Famous for nothing more than being victims of Jack the Ripper, the reputations of five women have for years been tarnished by claims that they were simply prostitutes, sex workers who led selfish, pointless lives. But in truth, their stories have never been told. Now, Hallie Rubenhold uncovers the real lives of Polly, Annie, Elizabeth, Catherine and Mary-Jane and reveals how they came from a variety of backgrounds and geographical locations, including Fleet Street, Wolverhampton, Sweden and Wales. They wrote songs, owned coffee houses, lived on country estates and escaped the perils and demands of people-traffickers. They were mothers, sisters, daughters and wives whose only crimes were to fall prey to poverty and desperation.
Ever since the name of Jack the Ripper was first coined, that infamous being has reigned supreme in countless books, movies, documentaries and even tours of the murder sites. Concentrating on the grisly murders, everyone wants to know about the possible motives, the failings of the police investigation and the ever-growing list of possible suspects. It seems ridiculous that, until now, few historians have gone to the trouble of exploring the lives of the five women who made the Ripper famous.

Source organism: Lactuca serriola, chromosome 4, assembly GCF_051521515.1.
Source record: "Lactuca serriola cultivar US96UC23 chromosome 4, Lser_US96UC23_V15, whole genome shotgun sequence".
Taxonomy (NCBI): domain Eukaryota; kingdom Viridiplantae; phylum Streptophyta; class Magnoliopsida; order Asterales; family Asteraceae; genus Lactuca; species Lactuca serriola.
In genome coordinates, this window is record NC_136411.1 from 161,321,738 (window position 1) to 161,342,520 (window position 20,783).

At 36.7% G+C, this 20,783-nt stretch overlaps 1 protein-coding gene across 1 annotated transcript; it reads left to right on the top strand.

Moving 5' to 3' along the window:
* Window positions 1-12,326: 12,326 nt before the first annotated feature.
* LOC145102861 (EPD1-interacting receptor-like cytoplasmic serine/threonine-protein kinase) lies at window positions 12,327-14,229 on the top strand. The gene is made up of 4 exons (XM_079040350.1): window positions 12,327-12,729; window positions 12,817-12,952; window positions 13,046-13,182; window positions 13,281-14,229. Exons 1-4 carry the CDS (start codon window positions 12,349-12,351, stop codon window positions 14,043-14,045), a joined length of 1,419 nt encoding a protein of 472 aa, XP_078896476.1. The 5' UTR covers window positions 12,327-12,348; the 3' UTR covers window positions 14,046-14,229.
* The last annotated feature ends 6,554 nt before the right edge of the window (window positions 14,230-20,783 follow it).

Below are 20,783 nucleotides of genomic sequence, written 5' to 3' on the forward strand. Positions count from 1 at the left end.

Hallie Rubenhold has a gift for meticulous research and in this fascinating account, she brings to life the real women whose lives ended between August and November 1888. The author’s circumspect approach brings the women and the era alive and highlights that it was not prostitution but poverty, alcohol and tragedy that led them to their sudden and unwarranted deaths.
A provocative and thoroughly absorbing book.
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